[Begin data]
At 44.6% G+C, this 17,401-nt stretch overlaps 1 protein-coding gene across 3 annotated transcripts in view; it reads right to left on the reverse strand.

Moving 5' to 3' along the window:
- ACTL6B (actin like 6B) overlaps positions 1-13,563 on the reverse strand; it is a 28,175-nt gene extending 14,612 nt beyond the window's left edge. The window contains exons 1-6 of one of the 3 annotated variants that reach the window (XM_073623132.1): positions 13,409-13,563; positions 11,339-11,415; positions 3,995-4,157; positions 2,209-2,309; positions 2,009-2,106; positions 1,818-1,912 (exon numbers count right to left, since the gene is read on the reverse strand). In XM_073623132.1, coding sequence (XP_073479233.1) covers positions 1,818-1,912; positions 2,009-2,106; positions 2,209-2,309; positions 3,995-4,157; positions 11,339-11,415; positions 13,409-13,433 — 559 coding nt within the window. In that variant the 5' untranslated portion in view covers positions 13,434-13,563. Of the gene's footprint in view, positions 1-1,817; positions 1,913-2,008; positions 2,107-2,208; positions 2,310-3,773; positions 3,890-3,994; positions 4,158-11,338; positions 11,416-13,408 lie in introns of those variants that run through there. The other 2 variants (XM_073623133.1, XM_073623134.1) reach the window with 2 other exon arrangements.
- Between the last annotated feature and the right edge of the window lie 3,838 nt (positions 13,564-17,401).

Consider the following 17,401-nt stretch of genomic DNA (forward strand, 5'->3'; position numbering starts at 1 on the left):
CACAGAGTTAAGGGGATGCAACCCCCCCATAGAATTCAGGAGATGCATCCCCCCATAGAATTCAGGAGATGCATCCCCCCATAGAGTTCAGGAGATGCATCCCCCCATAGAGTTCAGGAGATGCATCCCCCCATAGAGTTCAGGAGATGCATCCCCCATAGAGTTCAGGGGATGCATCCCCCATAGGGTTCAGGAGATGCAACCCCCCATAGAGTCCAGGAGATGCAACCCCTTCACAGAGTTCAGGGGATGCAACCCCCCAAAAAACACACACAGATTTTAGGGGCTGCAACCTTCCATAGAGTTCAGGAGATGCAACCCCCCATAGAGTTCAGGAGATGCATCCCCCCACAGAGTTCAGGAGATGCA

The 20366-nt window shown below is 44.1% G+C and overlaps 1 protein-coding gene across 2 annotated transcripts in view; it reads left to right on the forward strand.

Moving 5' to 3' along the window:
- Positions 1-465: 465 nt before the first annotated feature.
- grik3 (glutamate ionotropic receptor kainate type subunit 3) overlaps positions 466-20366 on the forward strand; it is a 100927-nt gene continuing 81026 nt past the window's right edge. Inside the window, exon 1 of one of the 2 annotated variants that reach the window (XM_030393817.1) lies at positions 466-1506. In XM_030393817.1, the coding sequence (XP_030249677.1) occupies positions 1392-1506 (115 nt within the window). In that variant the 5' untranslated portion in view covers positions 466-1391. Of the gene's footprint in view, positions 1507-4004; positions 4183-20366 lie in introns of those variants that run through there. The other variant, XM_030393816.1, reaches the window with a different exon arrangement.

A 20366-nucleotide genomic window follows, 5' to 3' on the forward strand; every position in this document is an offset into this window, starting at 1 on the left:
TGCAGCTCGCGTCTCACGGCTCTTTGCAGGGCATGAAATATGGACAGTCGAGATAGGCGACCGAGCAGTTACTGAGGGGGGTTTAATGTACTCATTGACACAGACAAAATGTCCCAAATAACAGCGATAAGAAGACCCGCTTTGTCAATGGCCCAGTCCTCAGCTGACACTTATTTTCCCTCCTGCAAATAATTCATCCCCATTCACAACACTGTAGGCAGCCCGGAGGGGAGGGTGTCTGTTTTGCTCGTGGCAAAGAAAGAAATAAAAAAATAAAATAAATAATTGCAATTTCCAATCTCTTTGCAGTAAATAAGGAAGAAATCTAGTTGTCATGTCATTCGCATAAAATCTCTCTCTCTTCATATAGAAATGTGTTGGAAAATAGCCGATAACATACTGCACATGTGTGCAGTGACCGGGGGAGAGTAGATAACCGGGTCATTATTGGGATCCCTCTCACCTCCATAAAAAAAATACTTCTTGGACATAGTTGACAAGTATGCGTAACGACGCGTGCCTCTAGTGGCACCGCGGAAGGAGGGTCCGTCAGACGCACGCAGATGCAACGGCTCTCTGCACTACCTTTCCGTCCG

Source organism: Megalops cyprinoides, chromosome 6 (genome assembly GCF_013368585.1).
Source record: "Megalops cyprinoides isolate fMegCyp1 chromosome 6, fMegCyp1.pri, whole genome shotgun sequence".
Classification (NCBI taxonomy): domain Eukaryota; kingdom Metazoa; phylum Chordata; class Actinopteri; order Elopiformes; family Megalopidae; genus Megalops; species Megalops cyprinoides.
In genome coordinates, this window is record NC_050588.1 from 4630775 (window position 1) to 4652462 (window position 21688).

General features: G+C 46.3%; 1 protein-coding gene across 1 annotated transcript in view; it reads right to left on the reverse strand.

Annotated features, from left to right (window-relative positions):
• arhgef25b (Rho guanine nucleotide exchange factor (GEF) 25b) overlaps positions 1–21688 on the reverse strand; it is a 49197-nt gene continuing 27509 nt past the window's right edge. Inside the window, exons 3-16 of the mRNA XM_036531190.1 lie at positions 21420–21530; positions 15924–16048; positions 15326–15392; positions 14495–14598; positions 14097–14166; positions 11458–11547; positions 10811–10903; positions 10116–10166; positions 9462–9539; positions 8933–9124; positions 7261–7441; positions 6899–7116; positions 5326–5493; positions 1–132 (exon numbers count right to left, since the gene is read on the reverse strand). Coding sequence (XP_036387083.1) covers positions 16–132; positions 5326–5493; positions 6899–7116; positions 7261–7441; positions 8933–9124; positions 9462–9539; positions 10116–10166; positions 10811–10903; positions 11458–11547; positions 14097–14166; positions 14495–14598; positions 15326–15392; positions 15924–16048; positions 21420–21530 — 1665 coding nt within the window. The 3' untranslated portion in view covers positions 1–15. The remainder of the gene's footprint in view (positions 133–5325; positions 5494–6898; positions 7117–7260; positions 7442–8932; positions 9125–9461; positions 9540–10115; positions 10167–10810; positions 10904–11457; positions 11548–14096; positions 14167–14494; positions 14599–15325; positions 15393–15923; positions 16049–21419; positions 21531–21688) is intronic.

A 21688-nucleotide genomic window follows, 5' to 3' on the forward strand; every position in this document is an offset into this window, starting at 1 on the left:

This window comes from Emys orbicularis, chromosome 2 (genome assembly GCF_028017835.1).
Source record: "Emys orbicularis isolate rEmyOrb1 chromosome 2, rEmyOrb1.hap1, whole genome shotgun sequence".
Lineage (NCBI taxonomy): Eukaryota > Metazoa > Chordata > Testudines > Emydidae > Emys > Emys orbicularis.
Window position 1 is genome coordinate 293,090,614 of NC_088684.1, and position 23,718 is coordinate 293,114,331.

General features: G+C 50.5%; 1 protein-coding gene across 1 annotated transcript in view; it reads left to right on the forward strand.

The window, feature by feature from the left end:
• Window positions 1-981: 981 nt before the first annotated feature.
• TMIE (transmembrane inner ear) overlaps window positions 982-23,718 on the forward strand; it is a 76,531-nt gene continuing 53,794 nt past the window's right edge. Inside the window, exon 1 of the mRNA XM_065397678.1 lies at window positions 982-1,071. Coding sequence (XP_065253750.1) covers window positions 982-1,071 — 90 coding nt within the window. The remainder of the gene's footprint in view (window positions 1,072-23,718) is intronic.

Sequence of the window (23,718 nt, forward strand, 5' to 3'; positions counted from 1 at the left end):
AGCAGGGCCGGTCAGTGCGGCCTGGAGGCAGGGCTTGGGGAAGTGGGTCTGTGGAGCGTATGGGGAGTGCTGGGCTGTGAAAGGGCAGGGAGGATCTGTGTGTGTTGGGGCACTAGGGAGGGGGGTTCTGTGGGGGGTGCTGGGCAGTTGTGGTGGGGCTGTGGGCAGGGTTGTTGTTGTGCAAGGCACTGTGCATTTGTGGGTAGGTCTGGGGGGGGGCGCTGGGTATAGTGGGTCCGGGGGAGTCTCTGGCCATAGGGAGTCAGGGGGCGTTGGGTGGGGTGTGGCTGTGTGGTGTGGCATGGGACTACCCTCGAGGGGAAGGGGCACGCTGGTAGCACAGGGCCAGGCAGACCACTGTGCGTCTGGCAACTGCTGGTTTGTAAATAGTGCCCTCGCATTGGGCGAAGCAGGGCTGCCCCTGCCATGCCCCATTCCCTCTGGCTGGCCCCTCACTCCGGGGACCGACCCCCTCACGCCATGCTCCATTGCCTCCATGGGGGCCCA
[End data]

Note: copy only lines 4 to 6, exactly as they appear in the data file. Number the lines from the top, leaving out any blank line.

- Between the last annotated feature and the right edge of the window lie 3,838 nt (positions 13,564-17,401).

Consider the following 17,401-nt stretch of genomic DNA (forward strand, 5'->3'; position numbering starts at 1 on the left):
CACAGAGTTAAGGGGATGCAACCCCCCCATAGAATTCAGGAGATGCATCCCCCCATAGAATTCAGGAGATGCATCCCCCCATAGAGTTCAGGAGATGCATCCCCCCATAGAGTTCAGGAGATGCATCCCCCCATAGAGTTCAGGAGATGCATCCCCCATAGAGTTCAGGGGATGCATCCCCCATAGGGTTCAGGAGATGCAACCCCCCATAGAGTCCAGGAGATGCAACCCCTTCACAGAGTTCAGGGGATGCAACCCCCCAAAAAACACACACAGATTTTAGGGGCTGCAACCTTCCATAGAGTTCAGGAGATGCAACCCCCCATAGAGTTCAGGAGATGCATCCCCCCACAGAGTTCAGGAGATGCA